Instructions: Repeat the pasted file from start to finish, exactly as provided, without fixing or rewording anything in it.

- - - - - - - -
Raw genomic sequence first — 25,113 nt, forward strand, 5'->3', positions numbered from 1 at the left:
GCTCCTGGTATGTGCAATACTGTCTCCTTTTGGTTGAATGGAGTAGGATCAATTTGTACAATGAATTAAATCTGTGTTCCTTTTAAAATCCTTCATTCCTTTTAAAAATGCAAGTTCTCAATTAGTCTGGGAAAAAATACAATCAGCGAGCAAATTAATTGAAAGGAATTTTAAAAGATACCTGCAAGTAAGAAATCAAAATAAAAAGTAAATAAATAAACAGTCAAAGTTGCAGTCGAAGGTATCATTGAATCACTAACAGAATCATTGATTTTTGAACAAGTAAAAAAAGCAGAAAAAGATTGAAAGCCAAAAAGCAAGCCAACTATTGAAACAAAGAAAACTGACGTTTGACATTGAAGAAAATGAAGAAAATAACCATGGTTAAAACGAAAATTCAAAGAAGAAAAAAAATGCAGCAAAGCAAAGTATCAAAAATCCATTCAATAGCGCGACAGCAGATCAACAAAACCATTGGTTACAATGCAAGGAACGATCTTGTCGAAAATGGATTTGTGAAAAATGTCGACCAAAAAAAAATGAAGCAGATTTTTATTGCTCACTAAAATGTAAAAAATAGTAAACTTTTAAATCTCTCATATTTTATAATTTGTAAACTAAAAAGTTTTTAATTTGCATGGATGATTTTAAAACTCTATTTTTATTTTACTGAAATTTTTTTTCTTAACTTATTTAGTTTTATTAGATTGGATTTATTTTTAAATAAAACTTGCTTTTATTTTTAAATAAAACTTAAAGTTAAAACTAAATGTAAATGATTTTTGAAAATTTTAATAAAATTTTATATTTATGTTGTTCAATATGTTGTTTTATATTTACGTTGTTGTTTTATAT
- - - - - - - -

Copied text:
Raw genomic sequence first — 25,113 nt, forward strand, 5'->3', positions numbered from 1 at the left:
GCTCCTGGTATGTGCAATACTGTCTCCTTTTGGTTGAATGGAGTAGGATCAATTTGTACAATGAATTAAATCTGTGTTCCTTTTAAAATCCTTCATTCCTTTTAAAAATGCAAGTTCTCAATTAGTCTGGGAAAAAATACAATCAGCGAGCAAATTAATTGAAAGGAATTTTAAAAGATACCTGCAAGTAAGAAATCAAAATAAAAAGTAAATAAATAAACAGTCAAAGTTGCAGTCGAAGGTATCATTGAATCACTAACAGAATCATTGATTTTTGAACAAGTAAAAAAAGCAGAAAAAGATTGAAAGCCAAAAAGCAAGCCAACTATTGAAACAAAGAAAACTGACGTTTGACATTGAAGAAAATGAAGAAAATAACCATGGTTAAAACGAAAATTCAAAGAAGAAAAAAAATGCAGCAAAGCAAAGTATCAAAAATCCATTCAATAGCGCGACAGCAGATCAACAAAACCATTGGTTACAATGCAAGGAACGATCTTGTCGAAAATGGATTTGTGAAAAATGTCGACCAAAAAAAAATGAAGCAGATTTTTATTGCTCACTAAAATGTAAAAAATAGTAAACTTTTAAATCTCTCATATTTTATAATTTGTAAACTAAAAAGTTTTTAATTTGCATGGATGATTTTAAAACTCTATTTTTATTTTACTGAAATTTTTTTTCTTAACTTATTTAGTTTTATTAGATTGGATTTATTTTTAAATAAAACTTGCTTTTATTTTTAAATAAAACTTAAAGTTAAAACTAAATGTAAATGATTTTTGAAAATTTTAATAAAATTTTATATTTATGTTGTTCAATATGTTGTTTTATATTTACGTTGTTGTTTTATAT